We estimate that 12,700 of the 16,100 erroneous levies were caused by
                        errors and delays by IRSin recording payments in taxpayers’ accounts9
                        Errors we identified included applying payments to wrong tax periods,
                        to wrong tax returns, or to accounts of other taxpayers. The remaining
                        erroneous levies had other, less frequently occurring causes. These
                        included levying the assets of taxpayers who had entered into install-
                        ment agreements prior to the levies and levying the wrong taxpayers.‘”

                         Because IRS maintains multiple accounts for each taxpayer, a payment
                         must be posted not only to the records of the appropriate taxpayer but
                         also to the taxpayer’s proper account. Tax information is maintained on
                         magnetic tape master files at IRS’ Martinsburg Computing Center (MCC)
                         in West Virginia. For each individual and business taxpayer, separate
                         accounts are maintained for each tax period for which a tax return is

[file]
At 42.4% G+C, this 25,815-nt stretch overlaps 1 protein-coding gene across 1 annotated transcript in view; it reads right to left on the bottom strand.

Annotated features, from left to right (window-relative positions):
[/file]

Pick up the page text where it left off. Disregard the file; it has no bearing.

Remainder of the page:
required and for each type of tax. Generally, tax returns and payments
                         are initially processed at IRS’ 10 service centers, and computer tapes
                         reflecting payment information are shipped weekly to MC% to update the
                         master files. Errors in posting payments to the correct account have

                         %mpling error is greater than 5 percent. However, we are 95 percent confident that at least 7,200 of
                         the erroneous levies we identified were due to enws and delays m posting payments to taxpayer

                         ‘%like   the erroneous levies discussed above, which wew caused by IRS misapplying    payments, in
                         these cases IRS levied the wrong taxpayer.